Things are piling up behind me, a wave of events and meetings and memories that seems to swell up, ready to crash. As I come towards the end of my period of self-imposed suburban lockdown, connections are leading to further connections, first-time meetings are rolling over into follow-ups, which slowly become…relationships? These second, third, fourth meetings develop a more easy casual flow. Perhaps some sort of rapport begins to build. Or maybe it’s trust. As I walk around the neighbourhood, it’s rare not to wave and say hi to somebody I’ve met through this project.
A little more than a year ago, in Kellerberrin, I wrote:
I feel like I am withdrawing, bit-by-bit, from this town. With only ten days to go, and an ever-mounting list of things to do, I’m finding it more difficult to pursue pointlessness with the same rigor as I did in April.
I guess it’s become apparent that the aims of these two projects are quite different. In Keller, I was interested to see how much I could succeed in drifting, in not setting fixed goals, in just living in the present moment, rather than working towards a deadline. The pursuit of pointlessness seemed to be an aim in itself. (And it’s surprisingly difficult!) Considered from one angle, the town of Kellerberrin was merely the backdrop for that personal project.
When I began the ‘sham, the question seemed to have changed. With the space to reflect, I realised that the relationships developed in Kellerberrin were one “outcome” of the residency- somewhat intangible, sure, but nevertheless real. Since then, pursuing pointlessness, for some reason, has dropped from my list of things to do. Why is that?
For a start, Bilateral Petersham is a self-initiated project. It began with a plan, a proposal, an idea. In Kellerberrin, I was invited to be an artist in residence, and I had few preconceptions. That blog project just grew, like an unexpected weed watered and fertilised by me and the townsfolk. It took its own shape (and, fortunately enough, that shape was kinda beautiful).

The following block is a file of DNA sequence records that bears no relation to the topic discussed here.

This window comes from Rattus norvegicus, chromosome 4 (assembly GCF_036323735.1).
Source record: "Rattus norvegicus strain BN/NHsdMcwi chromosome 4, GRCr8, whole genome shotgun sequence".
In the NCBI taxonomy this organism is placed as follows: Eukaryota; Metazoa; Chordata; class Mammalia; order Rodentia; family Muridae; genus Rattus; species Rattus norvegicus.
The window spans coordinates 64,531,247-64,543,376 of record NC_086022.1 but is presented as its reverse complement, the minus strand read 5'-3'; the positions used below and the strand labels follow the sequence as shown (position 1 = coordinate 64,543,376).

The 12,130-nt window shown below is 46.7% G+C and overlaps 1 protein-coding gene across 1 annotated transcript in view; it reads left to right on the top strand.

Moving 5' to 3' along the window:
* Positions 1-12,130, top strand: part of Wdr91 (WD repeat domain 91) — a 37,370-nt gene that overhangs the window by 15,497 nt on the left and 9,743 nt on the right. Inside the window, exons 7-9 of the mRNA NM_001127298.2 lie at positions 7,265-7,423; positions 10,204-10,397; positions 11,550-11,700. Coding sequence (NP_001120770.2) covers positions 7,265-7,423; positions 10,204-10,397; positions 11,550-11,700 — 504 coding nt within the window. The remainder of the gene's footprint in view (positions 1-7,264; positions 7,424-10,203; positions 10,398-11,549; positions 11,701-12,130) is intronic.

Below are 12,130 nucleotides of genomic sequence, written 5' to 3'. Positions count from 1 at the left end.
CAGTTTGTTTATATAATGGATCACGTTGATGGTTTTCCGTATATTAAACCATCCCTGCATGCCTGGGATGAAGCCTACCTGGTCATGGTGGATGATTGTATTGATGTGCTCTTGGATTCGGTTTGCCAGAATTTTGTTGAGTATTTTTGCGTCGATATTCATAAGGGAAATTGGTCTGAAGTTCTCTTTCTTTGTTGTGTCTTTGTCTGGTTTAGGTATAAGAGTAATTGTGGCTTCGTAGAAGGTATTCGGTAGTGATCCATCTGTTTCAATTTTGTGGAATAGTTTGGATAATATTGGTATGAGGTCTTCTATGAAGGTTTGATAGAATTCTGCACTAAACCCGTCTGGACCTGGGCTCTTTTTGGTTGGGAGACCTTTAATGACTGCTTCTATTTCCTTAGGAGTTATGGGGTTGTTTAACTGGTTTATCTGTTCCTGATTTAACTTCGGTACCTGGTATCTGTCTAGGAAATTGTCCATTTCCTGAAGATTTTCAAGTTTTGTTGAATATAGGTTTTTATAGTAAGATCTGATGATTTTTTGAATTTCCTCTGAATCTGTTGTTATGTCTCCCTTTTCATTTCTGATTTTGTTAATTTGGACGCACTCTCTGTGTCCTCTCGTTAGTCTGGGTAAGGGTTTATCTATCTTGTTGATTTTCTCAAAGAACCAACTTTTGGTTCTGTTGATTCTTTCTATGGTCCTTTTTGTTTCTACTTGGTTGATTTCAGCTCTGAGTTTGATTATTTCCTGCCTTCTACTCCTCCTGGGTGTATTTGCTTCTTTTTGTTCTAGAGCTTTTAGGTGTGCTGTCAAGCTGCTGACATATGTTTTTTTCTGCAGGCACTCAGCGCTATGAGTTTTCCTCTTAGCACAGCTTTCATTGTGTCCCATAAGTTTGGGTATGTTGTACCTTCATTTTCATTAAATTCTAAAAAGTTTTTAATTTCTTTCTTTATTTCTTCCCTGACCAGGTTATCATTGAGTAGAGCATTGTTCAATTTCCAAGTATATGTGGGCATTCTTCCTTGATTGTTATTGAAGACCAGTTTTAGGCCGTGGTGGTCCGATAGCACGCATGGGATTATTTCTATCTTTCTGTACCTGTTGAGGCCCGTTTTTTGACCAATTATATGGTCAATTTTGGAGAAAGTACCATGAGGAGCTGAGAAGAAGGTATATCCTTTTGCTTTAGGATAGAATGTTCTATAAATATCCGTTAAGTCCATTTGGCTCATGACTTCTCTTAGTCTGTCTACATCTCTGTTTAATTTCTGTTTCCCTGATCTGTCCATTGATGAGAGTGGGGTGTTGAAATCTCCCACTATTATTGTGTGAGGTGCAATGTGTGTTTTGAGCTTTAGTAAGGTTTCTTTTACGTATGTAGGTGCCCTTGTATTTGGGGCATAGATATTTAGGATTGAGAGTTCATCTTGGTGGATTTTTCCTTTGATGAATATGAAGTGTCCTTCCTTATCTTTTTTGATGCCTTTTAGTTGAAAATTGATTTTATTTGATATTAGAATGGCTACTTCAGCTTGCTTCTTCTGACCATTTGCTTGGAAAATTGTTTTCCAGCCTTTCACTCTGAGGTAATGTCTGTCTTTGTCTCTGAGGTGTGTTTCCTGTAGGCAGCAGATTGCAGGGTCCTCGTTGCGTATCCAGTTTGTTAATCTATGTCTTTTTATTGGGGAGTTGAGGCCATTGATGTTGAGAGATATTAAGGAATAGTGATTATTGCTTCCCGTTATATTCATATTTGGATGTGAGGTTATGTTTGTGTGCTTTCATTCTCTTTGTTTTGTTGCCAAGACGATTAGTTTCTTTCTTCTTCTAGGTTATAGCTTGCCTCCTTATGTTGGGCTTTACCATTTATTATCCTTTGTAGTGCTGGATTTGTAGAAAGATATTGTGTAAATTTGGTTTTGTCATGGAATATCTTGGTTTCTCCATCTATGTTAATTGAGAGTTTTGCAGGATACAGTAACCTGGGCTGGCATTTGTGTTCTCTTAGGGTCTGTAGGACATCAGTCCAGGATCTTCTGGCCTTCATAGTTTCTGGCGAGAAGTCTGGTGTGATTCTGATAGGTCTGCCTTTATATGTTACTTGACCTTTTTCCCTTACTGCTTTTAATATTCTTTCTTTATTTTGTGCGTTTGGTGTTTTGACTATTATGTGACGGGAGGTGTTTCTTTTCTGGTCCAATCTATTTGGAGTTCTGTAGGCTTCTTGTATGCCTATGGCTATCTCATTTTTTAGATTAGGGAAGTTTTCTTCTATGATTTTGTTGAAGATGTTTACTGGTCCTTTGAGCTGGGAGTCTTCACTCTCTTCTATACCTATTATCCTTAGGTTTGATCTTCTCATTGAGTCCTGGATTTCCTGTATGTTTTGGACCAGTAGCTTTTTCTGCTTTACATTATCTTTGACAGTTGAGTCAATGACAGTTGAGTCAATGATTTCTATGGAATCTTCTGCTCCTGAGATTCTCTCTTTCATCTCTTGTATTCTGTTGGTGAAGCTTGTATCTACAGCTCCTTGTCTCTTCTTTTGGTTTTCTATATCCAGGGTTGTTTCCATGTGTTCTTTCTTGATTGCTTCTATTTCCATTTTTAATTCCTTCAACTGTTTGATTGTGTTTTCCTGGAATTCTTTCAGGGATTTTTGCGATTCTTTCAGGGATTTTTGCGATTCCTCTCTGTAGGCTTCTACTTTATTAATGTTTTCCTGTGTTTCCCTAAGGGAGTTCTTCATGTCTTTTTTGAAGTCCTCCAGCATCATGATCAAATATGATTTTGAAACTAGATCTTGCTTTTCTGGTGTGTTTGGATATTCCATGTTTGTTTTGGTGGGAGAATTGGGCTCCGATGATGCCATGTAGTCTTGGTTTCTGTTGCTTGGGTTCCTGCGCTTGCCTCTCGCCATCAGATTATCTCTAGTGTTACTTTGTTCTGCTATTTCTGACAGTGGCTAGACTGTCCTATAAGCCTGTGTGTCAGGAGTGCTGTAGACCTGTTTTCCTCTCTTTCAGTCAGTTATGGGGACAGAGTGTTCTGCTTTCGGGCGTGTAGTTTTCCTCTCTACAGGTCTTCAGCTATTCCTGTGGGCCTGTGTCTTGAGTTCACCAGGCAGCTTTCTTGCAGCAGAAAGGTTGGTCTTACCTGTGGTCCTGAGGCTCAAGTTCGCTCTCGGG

But having stepped back and recognised what went on there, I then decided to adopt the Keller interaction-and-blogging model as a tool, thinking it might be able to be used in other places too – namely in my own neighbourhood. A tool – or a framework – giving me time to look around a bit, and a structure to reflect on what I saw. As a bonus, the blog sometimes feeds back into the neighbourhood – becoming a catalyst for further meetings and experiences.
So I think back on what I wrote, a year ago, about beginning to withdraw from the town of Kellerberrin. How are things different at this point in Petersham?
I have no such sense of withdrawal. Sure, I’m getting busier as more meetings and connections come together, and as the contacts I’ve made begin to overlap and interconnect.
But there’s no sense of urgency. There’s no need to get “everything” done by the end of May. As you may have noticed, I’ve become less anxious about documenting every damn interaction which takes place. Some meetings, some things just exist for themselves. They stay with me, maybe I’ll tell you about them face to face. Maybe they’re secrets I’m entrusted to keep. Maybe they’re just not translatable to text. Maybe I’m too tired to remember them until later. Or maybe I don’t even have the capacity to recognise them consciously.
But when Bilateral Petersham “ends”, I’ll still be here. I’ll wake up on the first of June and the project will be over, but I’ll still go down to Charlie’s Deli for my milk. I’ll continue to hang out at the bowling club, and I certainly hope I get invited to more games nights at Janine’s. Wolfie and I will still potter around the ‘hood. The “artwork” will be done, but my life will have changed. Then what?